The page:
Sorry to see the University of Minnesota Board of Regents have their heads in the sand. The regents voted to keep the names of four buildings named after former university leaders, who have horrific records of racism and anti-Semitism.
It was a stunning decision after the issue had thoroughly been researched. The first calls for change came from the Minnesota Student Association. That was followed by an 11-person task force chaired by university professors, who studied the issue. The task force put out a 125-page report calling for the names to be removed. That was followed by then-University President Eric Kaler urging that the buildings be renamed.
One of the buildings, Coffman Memorial Union, was named after Lotus Coffman, who was president of the university from 1920 to 1938. Coffman banned African American students from living in campus housing. He also spied on Black and Jewish students. Former University Vice President William Middlebrook ironically has a dorm named after him, even though he discriminated against Blacks and Jews when it came to housing.
The actions of Coffman, Middlebrook and the two others were not reflective of the times. Other northern universities did not act that way. Moreover, segregation was illegal then (and now) under Minnesota law.
Many schools have renamed buildings after learning disturbing things about the people they were named after. The Board of Regents had a golden opportunity to take a strong stance against racism and bigotry. Instead, it shamefully chose to continue to honor those who practiced it.
- It is appalling that Walter Wynhoff only received a four-year sentence for his role in the brutal beating death of 6-year-old Justis Burland of Fergus Falls, Minn. It should have been much longer. Having said that, it’s understandable why he received the four-year sentence.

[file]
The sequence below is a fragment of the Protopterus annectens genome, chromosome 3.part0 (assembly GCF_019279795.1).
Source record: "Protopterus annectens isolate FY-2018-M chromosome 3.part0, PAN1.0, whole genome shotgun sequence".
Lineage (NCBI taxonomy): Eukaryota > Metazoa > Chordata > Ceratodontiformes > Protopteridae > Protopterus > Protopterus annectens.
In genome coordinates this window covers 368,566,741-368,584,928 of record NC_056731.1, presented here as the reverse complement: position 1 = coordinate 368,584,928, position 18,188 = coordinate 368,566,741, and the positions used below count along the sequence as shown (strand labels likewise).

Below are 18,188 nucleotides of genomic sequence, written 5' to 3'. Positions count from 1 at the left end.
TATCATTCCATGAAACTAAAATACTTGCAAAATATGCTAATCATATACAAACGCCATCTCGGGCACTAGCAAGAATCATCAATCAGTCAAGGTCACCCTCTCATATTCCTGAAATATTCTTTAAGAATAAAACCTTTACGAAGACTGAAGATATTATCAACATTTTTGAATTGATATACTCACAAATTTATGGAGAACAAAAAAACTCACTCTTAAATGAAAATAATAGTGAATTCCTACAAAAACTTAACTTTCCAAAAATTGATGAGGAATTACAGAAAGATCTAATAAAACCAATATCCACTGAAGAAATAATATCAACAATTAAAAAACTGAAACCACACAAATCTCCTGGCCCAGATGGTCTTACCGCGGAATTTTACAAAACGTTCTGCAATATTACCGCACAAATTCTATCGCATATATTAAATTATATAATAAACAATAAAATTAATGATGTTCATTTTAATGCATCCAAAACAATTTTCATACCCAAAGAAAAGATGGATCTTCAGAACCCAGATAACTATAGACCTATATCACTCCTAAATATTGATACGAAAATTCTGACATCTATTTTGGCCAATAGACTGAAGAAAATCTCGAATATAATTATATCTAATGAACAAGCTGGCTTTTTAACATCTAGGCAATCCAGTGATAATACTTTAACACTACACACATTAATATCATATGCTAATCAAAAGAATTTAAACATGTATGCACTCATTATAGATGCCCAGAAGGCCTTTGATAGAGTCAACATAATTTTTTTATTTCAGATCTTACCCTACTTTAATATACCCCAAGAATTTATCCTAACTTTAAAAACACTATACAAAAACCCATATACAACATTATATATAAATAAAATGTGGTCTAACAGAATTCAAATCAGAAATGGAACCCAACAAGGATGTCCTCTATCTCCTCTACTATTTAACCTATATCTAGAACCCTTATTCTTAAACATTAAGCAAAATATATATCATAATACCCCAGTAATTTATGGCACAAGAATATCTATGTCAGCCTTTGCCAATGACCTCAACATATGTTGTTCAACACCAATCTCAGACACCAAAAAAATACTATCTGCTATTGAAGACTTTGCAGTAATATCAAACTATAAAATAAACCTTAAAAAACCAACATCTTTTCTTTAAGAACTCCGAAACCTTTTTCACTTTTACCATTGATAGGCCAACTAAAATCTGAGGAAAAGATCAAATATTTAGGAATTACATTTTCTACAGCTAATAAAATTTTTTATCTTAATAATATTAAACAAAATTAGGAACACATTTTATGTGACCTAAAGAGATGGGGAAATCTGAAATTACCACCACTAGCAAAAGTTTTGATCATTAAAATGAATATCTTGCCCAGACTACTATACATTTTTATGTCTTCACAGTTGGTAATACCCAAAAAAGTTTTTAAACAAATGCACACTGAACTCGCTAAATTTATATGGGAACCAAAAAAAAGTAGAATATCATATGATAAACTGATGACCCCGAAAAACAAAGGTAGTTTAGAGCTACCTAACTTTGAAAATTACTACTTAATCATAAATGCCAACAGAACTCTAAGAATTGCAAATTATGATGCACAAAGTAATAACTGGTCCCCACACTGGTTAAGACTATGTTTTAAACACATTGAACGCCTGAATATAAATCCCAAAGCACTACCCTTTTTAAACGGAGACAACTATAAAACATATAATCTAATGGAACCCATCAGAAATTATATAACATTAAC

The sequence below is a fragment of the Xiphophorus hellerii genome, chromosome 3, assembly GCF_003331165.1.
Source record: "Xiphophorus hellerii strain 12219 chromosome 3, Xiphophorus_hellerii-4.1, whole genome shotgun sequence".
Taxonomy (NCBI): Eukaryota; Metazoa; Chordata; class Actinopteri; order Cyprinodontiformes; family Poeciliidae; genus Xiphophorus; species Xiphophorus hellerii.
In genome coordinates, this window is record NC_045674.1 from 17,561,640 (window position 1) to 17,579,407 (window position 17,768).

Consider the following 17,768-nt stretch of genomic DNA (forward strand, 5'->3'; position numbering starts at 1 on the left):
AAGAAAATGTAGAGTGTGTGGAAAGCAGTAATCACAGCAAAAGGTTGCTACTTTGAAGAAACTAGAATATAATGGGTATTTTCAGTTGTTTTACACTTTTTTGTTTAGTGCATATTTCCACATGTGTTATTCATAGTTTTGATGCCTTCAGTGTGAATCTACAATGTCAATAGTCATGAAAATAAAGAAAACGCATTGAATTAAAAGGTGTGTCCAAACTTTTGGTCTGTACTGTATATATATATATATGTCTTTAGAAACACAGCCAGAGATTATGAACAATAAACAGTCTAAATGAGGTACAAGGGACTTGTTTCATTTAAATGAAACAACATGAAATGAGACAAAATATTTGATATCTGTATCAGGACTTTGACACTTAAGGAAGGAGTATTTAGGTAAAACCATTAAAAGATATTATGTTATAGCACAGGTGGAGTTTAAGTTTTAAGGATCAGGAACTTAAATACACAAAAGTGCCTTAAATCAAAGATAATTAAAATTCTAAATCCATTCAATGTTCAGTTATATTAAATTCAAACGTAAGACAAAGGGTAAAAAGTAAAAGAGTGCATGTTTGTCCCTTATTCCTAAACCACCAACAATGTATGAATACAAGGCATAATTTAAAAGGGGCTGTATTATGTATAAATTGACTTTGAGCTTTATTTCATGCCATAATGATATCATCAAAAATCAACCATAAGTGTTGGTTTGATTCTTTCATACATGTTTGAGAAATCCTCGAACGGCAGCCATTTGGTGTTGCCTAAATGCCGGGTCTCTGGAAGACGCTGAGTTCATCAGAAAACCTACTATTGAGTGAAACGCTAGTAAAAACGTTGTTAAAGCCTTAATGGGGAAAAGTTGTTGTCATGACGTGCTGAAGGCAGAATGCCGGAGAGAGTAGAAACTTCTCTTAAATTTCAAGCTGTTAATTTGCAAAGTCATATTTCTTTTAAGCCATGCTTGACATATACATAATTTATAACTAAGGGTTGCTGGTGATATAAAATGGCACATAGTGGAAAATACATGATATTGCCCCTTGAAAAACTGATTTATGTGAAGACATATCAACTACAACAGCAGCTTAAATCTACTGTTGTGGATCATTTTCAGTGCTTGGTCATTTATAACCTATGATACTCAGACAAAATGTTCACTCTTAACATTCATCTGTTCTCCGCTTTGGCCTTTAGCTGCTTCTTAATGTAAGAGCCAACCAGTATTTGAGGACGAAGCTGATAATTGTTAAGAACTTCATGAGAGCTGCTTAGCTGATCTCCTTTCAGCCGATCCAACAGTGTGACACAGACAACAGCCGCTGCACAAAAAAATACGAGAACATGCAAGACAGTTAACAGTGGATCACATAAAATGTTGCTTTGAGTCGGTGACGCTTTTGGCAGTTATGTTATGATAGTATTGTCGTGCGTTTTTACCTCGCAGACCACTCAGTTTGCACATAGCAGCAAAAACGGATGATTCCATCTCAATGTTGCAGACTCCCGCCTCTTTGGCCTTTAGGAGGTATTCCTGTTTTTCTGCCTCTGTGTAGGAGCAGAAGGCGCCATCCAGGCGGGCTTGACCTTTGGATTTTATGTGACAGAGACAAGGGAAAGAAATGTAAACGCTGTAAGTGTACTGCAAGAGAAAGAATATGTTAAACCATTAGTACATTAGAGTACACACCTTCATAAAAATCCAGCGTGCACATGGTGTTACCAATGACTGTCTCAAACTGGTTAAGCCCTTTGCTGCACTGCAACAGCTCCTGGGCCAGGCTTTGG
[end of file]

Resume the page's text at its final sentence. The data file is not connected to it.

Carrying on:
Wynhoff was the boyfriend of Bobbie Bishop, who had custody of Justis and his twin brother, Xavier. Prosecutors say Bishop was the main perpetrator of the shocking abuse against Justis. According to court documents, Bishop regularly beat Justis, hit him with a belt buckle and taped the helpless boy to the wall with duct tape. Medical professionals at Lake Region Hospital said Justis had many serious injuries that were never treated.
To help ensure Bishop’s conviction, prosecutors need help from Wynhoff. So, they made a deal that Wynhoff would plead guilty to felony second-degree manslaughter, where the maximum sentence is four years in prison. As part of the deal, Wynhoff agreed to testify against Bishop.
Still, Wynhoff hardly had a “limited role,” as his attorney said. According to Xavier, Wynhoff gave him and his brother, “spankings to his butt with a stick, a belt and a wooden spoon.”
More importantly, Wynhoff could have stopped Bishop’s abuse, or at least reported it, or taken Justis to receive medical treatment. He could have saved the life of Justis. By doing nothing, an innocent 6-year-old boy is dead.